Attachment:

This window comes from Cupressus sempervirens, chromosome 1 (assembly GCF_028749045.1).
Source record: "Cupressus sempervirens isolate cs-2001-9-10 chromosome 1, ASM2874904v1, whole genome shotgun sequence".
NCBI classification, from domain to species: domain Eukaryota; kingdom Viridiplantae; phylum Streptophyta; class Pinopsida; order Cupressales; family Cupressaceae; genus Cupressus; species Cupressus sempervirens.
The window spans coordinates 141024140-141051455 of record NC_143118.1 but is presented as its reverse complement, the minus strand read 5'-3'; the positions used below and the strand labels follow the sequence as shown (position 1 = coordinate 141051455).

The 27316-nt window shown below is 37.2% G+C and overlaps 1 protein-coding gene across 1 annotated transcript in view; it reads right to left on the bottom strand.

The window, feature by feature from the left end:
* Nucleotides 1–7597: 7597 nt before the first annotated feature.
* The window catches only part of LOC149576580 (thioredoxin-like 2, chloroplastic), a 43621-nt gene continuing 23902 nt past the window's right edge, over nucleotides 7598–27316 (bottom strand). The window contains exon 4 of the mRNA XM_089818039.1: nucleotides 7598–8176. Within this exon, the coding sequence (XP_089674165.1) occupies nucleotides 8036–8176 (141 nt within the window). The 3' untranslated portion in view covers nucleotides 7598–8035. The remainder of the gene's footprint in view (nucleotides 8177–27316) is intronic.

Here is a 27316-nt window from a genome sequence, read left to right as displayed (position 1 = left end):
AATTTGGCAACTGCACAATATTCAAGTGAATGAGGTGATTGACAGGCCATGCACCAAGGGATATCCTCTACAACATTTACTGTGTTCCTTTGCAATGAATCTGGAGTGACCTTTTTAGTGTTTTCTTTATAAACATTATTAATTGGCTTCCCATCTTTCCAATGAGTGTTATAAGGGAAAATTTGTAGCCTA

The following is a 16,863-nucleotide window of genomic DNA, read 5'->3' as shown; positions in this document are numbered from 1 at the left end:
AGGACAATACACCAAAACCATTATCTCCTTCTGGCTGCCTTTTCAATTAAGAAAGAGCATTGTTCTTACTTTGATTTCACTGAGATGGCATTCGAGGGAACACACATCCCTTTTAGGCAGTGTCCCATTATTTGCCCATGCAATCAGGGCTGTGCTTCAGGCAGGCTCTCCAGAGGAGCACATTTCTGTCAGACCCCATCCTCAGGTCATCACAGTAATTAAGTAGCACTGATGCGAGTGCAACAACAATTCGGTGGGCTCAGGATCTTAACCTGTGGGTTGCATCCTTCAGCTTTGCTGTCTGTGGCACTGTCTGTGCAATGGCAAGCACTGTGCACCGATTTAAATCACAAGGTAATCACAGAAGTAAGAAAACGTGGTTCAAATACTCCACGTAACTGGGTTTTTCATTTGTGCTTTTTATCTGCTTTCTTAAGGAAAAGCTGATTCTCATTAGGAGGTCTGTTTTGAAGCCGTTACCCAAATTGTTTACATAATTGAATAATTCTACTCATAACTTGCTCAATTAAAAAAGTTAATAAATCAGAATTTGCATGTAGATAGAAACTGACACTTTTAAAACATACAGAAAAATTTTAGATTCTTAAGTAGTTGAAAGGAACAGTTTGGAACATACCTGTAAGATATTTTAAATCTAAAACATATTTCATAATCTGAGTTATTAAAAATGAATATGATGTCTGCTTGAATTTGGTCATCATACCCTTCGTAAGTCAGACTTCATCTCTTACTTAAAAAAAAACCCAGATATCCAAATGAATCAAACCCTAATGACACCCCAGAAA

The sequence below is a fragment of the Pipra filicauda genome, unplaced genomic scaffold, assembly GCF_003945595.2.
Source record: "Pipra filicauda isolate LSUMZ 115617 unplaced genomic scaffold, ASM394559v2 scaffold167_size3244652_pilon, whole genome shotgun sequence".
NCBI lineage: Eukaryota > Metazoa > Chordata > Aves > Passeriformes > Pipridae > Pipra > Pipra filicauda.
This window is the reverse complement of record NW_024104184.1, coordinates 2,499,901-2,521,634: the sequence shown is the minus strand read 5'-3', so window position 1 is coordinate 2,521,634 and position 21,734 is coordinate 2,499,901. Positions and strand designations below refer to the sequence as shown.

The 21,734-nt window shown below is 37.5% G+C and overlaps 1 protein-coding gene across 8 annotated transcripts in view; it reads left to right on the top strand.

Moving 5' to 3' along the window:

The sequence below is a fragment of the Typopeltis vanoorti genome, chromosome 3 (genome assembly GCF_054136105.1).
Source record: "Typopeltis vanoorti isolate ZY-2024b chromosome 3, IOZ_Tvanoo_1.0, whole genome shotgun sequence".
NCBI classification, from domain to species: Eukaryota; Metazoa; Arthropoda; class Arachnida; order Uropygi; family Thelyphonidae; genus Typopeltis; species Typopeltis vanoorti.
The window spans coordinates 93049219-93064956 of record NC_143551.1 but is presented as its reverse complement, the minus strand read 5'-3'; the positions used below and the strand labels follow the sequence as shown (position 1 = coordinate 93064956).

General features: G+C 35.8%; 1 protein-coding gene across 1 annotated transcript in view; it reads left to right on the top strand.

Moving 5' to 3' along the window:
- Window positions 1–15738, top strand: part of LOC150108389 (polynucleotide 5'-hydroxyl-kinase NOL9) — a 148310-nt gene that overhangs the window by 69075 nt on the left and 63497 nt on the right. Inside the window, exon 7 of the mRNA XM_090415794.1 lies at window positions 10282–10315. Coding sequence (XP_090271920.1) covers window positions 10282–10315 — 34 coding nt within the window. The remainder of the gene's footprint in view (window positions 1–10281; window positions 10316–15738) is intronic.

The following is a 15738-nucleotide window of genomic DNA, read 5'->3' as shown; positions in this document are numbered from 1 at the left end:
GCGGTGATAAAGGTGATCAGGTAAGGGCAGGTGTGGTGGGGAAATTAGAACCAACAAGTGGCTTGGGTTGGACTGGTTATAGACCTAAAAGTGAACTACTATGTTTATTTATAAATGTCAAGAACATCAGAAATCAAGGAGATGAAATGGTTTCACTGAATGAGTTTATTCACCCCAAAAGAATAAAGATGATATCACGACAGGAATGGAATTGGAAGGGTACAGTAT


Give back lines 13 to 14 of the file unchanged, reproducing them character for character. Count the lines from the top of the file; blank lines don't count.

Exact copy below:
The sequence below is a fragment of the Pipra filicauda genome, unplaced genomic scaffold, assembly GCF_003945595.2.
Source record: "Pipra filicauda isolate LSUMZ 115617 unplaced genomic scaffold, ASM394559v2 scaffold167_size3244652_pilon, whole genome shotgun sequence".